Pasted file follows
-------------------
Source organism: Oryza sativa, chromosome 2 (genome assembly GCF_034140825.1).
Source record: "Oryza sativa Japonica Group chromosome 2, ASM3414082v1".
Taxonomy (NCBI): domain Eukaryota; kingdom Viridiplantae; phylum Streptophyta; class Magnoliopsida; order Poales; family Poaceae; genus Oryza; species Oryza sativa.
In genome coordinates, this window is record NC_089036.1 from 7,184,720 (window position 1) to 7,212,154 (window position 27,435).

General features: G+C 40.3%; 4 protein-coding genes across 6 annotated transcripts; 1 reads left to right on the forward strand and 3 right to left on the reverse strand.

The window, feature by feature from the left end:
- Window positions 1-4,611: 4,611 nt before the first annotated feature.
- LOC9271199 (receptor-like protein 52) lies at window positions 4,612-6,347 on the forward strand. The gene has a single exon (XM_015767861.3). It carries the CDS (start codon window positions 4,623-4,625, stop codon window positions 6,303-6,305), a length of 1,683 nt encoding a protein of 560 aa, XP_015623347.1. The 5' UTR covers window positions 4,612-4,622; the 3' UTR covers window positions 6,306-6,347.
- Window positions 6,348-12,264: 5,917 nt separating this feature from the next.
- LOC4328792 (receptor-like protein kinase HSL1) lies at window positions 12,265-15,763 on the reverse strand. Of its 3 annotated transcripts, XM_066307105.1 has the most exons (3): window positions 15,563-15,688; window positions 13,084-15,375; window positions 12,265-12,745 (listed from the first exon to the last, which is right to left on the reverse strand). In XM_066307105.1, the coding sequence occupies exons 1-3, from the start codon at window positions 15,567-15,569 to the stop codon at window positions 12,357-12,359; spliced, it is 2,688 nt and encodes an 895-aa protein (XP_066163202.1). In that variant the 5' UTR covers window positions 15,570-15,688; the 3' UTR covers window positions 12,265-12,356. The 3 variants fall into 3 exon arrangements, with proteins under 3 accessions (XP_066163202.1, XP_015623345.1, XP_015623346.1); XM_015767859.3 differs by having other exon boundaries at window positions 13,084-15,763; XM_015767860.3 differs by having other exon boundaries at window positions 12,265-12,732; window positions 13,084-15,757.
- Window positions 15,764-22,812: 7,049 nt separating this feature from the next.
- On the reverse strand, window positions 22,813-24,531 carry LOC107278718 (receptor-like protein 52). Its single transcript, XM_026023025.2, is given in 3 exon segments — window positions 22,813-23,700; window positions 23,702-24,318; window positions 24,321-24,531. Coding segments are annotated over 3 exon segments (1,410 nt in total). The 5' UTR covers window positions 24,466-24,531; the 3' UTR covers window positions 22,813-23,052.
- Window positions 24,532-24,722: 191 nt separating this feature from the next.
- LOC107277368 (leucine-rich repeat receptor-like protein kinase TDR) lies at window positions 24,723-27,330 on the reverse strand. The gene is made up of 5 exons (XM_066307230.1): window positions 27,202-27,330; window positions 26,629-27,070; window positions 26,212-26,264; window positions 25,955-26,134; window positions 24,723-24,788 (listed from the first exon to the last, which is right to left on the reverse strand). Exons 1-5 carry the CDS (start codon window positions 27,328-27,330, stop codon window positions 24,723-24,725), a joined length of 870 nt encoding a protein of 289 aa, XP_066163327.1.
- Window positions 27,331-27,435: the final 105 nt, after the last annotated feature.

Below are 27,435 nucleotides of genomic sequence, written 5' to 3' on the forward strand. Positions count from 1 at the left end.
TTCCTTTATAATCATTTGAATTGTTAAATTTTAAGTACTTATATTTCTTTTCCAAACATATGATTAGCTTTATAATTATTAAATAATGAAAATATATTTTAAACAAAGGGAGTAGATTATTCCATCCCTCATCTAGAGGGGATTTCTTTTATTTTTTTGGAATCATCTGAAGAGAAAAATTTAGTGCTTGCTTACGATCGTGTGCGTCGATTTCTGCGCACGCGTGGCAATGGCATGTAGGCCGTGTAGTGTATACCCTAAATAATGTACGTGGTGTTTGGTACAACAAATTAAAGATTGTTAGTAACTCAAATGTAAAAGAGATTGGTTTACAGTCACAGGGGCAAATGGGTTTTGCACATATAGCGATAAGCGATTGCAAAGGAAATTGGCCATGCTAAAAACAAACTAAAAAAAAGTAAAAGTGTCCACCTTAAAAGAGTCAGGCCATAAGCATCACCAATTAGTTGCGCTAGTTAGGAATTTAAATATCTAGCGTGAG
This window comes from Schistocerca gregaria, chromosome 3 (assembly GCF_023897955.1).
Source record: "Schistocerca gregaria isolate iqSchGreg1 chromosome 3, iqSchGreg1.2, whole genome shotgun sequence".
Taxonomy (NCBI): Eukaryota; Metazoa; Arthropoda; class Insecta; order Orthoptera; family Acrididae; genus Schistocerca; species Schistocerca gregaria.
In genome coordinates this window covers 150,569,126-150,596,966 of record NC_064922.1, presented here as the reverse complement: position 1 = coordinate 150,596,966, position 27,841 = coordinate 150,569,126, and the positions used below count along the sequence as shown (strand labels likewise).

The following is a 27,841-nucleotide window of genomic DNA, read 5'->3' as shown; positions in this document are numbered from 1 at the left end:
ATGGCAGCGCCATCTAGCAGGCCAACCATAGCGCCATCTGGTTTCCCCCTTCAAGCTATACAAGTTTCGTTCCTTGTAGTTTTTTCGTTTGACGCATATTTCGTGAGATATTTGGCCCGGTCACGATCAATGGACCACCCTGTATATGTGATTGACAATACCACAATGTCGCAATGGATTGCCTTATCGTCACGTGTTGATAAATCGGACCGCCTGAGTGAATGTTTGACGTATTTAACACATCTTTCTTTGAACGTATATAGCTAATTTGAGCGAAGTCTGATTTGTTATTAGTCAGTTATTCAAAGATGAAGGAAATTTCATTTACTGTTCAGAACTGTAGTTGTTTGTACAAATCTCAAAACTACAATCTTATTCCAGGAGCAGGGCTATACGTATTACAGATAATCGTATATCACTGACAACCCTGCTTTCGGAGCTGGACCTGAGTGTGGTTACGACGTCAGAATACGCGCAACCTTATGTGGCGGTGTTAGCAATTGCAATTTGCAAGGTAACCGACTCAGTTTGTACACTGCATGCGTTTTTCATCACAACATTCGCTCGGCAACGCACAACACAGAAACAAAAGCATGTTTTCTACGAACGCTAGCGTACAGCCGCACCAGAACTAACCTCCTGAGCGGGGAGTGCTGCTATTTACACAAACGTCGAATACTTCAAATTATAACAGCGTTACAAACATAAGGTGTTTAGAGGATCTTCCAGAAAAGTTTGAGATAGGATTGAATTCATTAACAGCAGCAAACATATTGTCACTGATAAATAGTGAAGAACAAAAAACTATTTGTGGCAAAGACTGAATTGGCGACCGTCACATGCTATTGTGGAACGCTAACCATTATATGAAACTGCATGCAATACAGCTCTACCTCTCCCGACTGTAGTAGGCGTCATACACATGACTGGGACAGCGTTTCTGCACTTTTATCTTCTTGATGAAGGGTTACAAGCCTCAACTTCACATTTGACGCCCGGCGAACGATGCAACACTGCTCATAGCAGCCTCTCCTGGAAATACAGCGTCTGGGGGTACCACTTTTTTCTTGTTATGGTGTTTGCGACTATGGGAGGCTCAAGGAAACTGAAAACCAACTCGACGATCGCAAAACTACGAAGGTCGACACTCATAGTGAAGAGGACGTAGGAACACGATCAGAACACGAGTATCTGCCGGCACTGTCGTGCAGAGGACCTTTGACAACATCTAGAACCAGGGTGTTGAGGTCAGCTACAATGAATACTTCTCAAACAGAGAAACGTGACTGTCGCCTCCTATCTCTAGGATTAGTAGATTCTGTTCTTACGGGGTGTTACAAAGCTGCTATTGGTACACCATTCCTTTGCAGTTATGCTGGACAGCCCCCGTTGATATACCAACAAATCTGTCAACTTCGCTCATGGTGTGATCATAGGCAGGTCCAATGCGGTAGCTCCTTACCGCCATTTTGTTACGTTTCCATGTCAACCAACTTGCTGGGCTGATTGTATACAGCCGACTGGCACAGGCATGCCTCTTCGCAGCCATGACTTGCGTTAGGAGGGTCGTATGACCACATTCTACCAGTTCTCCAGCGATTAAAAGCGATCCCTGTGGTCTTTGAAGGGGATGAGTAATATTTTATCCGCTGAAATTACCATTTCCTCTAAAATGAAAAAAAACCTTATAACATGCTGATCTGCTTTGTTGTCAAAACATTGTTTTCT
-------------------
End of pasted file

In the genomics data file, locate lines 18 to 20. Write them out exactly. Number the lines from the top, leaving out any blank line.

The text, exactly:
This window comes from Schistocerca gregaria, chromosome 3 (assembly GCF_023897955.1).
Source record: "Schistocerca gregaria isolate iqSchGreg1 chromosome 3, iqSchGreg1.2, whole genome shotgun sequence".
Taxonomy (NCBI): Eukaryota; Metazoa; Arthropoda; class Insecta; order Orthoptera; family Acrididae; genus Schistocerca; species Schistocerca gregaria.